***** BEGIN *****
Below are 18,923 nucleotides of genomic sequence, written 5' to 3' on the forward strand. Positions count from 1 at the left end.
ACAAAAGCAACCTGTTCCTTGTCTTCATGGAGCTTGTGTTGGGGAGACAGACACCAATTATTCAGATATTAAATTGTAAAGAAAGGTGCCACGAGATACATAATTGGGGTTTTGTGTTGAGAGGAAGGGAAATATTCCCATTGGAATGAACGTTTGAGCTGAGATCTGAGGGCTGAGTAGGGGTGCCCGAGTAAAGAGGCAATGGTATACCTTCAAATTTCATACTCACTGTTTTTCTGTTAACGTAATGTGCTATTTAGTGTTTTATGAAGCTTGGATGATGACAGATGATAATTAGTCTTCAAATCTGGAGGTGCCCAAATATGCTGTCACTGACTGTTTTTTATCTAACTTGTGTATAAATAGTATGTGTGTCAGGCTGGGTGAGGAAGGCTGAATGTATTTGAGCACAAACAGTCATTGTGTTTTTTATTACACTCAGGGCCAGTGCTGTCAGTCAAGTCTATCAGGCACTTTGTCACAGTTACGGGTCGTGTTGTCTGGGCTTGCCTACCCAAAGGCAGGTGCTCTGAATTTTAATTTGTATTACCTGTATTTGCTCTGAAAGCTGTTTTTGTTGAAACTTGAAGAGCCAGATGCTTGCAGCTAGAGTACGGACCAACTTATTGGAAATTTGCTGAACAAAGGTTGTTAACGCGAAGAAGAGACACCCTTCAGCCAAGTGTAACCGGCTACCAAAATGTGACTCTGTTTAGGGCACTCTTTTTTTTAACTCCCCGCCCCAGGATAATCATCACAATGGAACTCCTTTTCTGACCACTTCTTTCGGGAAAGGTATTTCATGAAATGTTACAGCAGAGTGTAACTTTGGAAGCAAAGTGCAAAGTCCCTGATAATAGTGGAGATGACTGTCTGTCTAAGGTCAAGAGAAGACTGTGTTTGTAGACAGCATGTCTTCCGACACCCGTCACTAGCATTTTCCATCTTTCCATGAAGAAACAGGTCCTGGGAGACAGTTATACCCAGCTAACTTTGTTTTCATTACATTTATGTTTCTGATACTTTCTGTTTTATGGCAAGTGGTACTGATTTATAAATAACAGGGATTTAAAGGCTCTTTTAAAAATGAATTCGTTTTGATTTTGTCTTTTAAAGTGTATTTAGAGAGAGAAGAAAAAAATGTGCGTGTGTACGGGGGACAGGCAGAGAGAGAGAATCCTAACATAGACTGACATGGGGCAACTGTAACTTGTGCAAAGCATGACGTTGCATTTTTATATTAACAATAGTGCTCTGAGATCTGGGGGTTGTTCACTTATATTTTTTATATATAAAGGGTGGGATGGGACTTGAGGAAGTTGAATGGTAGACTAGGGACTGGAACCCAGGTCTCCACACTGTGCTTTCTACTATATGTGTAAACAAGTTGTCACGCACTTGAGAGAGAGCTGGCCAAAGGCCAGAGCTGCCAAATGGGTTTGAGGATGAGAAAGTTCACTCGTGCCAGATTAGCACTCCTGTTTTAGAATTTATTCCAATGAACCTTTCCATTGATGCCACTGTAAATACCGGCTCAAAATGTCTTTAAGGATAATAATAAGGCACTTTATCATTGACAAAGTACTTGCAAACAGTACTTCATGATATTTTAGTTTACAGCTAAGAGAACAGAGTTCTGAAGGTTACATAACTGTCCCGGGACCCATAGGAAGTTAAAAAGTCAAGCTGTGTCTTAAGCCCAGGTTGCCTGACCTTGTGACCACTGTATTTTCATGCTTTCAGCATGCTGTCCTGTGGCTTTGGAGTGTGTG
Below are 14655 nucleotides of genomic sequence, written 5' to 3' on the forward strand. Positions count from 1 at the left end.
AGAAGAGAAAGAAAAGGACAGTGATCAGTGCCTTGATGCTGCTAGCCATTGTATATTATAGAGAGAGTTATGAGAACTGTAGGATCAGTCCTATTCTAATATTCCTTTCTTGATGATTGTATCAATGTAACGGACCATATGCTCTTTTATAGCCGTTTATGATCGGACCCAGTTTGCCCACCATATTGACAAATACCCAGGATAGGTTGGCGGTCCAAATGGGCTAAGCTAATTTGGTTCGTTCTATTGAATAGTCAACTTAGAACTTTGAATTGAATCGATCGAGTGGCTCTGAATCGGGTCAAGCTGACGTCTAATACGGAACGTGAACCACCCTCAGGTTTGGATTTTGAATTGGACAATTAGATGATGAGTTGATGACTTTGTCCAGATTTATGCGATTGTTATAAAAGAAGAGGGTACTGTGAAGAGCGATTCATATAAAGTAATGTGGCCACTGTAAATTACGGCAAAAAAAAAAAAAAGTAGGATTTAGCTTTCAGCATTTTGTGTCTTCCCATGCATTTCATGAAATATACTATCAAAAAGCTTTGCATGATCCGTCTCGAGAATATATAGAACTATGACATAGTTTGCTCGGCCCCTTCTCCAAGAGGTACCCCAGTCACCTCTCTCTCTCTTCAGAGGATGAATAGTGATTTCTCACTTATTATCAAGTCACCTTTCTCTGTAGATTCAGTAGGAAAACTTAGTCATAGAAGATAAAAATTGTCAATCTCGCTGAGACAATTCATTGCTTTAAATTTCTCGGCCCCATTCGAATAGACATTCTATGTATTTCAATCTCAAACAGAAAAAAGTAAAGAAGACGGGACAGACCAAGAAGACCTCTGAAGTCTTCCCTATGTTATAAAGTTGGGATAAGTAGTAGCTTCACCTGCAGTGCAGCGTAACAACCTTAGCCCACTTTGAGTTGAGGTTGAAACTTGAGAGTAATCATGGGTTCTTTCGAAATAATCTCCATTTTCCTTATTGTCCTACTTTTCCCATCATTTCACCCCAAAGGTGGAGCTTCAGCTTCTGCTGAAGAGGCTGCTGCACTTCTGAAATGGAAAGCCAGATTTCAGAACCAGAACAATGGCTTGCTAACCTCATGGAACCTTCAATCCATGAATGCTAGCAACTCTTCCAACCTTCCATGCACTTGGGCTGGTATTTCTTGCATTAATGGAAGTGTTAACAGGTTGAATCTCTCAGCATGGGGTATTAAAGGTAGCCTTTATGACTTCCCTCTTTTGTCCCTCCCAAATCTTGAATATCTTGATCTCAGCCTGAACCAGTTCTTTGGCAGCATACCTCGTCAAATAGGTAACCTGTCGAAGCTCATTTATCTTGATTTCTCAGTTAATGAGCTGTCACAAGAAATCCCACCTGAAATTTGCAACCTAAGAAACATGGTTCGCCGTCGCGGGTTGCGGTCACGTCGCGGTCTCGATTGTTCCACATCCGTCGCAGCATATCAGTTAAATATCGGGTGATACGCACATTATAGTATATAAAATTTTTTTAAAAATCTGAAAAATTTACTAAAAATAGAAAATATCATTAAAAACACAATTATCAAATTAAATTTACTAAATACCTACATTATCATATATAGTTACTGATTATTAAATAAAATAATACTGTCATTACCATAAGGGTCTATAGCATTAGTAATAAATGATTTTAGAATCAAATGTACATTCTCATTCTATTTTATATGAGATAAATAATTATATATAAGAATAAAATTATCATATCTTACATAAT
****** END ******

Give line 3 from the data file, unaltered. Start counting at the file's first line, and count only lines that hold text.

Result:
Below are 14655 nucleotides of genomic sequence, written 5' to 3' on the forward strand. Positions count from 1 at the left end.